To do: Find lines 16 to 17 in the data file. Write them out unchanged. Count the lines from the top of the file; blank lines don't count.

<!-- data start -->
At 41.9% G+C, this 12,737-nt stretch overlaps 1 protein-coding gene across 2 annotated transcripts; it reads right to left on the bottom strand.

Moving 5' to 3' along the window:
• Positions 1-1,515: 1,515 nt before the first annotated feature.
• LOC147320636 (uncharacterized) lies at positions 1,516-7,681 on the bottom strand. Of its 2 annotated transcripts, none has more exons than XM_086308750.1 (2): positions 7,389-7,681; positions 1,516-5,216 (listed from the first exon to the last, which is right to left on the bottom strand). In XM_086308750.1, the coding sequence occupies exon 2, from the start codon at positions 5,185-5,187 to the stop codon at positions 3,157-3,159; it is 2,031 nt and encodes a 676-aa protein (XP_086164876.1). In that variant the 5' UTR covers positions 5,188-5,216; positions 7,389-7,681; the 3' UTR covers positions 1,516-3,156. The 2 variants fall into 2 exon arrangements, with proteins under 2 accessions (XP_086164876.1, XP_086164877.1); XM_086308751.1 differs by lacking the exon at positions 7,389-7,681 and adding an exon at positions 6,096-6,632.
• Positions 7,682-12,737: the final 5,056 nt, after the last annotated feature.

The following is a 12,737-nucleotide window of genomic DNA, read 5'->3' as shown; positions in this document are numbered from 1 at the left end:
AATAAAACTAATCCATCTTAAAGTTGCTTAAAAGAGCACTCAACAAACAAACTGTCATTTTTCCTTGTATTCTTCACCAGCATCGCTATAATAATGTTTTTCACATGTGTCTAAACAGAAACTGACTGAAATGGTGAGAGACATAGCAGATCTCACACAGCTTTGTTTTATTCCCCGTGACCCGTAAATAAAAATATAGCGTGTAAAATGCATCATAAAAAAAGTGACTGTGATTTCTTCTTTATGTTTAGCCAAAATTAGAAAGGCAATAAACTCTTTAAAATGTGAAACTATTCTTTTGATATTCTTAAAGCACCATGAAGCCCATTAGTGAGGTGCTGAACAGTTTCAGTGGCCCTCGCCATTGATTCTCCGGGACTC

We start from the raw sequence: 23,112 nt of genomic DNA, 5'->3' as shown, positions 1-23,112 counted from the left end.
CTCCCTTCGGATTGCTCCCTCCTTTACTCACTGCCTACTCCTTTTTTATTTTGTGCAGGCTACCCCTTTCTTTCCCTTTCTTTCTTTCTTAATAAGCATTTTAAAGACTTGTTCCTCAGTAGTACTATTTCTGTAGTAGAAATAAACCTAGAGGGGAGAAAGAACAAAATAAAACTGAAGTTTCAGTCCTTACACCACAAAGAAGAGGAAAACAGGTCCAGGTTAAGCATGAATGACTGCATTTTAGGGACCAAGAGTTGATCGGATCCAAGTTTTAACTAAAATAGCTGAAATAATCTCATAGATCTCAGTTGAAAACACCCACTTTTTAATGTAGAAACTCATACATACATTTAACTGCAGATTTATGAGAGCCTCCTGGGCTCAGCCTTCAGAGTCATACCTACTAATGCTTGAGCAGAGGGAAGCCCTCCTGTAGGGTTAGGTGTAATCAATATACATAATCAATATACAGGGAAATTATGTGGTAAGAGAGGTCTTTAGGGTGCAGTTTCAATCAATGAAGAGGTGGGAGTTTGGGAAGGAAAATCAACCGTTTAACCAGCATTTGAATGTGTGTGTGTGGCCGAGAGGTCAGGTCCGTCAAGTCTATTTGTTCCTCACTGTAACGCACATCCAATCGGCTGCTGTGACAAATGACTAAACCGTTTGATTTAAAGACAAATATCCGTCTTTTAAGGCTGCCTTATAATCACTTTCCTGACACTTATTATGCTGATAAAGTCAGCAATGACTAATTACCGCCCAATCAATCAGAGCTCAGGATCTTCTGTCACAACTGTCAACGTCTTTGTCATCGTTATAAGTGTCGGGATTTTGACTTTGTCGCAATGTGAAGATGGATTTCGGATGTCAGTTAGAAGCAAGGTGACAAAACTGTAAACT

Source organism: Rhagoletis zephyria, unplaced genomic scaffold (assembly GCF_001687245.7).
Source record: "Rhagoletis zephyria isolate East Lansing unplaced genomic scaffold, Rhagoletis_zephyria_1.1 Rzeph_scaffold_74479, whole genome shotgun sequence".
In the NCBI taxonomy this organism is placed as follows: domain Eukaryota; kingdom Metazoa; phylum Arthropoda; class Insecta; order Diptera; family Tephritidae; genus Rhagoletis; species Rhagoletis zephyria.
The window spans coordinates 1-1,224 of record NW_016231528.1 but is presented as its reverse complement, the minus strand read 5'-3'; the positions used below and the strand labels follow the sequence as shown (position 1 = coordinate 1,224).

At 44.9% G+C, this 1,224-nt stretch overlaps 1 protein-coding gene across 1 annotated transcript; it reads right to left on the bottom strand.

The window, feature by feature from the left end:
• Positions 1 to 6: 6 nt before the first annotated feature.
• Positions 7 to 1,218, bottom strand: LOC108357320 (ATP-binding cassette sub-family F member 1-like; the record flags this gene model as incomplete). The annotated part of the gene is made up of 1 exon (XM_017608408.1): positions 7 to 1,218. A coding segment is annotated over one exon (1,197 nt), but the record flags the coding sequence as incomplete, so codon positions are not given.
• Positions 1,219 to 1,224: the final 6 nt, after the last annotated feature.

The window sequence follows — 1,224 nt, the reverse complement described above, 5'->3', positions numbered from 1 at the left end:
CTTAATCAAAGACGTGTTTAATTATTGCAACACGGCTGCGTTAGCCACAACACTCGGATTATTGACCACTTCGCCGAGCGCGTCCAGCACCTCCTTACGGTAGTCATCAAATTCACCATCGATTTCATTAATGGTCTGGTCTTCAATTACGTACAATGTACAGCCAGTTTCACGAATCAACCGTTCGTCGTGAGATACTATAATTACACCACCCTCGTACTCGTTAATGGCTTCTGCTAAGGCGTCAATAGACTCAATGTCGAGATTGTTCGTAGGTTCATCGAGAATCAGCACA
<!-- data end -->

• Positions 1 to 6: 6 nt before the first annotated feature.
• Positions 7 to 1,218, bottom strand: LOC108357320 (ATP-binding cassette sub-family F member 1-like; the record flags this gene model as incomplete). The annotated part of the gene is made up of 1 exon (XM_017608408.1): positions 7 to 1,218. A coding segment is annotated over one exon (1,197 nt), but the record flags the coding sequence as incomplete, so codon positions are not given.